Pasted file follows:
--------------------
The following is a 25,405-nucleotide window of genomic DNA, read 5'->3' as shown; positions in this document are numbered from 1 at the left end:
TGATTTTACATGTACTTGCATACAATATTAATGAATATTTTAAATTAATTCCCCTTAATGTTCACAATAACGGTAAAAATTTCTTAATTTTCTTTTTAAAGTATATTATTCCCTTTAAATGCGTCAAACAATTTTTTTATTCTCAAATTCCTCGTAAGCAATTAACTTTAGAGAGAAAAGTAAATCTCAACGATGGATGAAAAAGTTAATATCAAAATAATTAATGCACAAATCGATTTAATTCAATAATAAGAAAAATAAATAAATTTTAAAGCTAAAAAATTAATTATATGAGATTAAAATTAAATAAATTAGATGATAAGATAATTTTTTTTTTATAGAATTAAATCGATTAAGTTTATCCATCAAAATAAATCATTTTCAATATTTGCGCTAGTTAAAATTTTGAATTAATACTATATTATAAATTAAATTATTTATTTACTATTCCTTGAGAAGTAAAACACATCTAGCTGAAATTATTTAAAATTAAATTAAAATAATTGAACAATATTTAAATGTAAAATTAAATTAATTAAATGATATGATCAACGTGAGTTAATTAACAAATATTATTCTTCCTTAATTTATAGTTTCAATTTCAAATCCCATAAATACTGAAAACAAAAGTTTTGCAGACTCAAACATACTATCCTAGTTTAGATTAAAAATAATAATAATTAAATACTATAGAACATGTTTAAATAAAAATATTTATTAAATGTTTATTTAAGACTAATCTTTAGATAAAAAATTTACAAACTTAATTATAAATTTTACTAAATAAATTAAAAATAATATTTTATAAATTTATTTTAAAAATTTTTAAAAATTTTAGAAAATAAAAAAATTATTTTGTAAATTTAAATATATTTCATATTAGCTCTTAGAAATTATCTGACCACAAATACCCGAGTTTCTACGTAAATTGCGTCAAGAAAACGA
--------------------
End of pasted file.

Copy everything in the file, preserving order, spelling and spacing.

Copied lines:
The following is a 25,405-nucleotide window of genomic DNA, read 5'->3' as shown; positions in this document are numbered from 1 at the left end:
TGATTTTACATGTACTTGCATACAATATTAATGAATATTTTAAATTAATTCCCCTTAATGTTCACAATAACGGTAAAAATTTCTTAATTTTCTTTTTAAAGTATATTATTCCCTTTAAATGCGTCAAACAATTTTTTTATTCTCAAATTCCTCGTAAGCAATTAACTTTAGAGAGAAAAGTAAATCTCAACGATGGATGAAAAAGTTAATATCAAAATAATTAATGCACAAATCGATTTAATTCAATAATAAGAAAAATAAATAAATTTTAAAGCTAAAAAATTAATTATATGAGATTAAAATTAAATAAATTAGATGATAAGATAATTTTTTTTTTATAGAATTAAATCGATTAAGTTTATCCATCAAAATAAATCATTTTCAATATTTGCGCTAGTTAAAATTTTGAATTAATACTATATTATAAATTAAATTATTTATTTACTATTCCTTGAGAAGTAAAACACATCTAGCTGAAATTATTTAAAATTAAATTAAAATAATTGAACAATATTTAAATGTAAAATTAAATTAATTAAATGATATGATCAACGTGAGTTAATTAACAAATATTATTCTTCCTTAATTTATAGTTTCAATTTCAAATCCCATAAATACTGAAAACAAAAGTTTTGCAGACTCAAACATACTATCCTAGTTTAGATTAAAAATAATAATAATTAAATACTATAGAACATGTTTAAATAAAAATATTTATTAAATGTTTATTTAAGACTAATCTTTAGATAAAAAATTTACAAACTTAATTATAAATTTTACTAAATAAATTAAAAATAATATTTTATAAATTTATTTTAAAAATTTTTAAAAATTTTAGAAAATAAAAAAATTATTTTGTAAATTTAAATATATTTCATATTAGCTCTTAGAAATTATCTGACCACAAATACCCGAGTTTCTACGTAAATTGCGTCAAGAAAACGA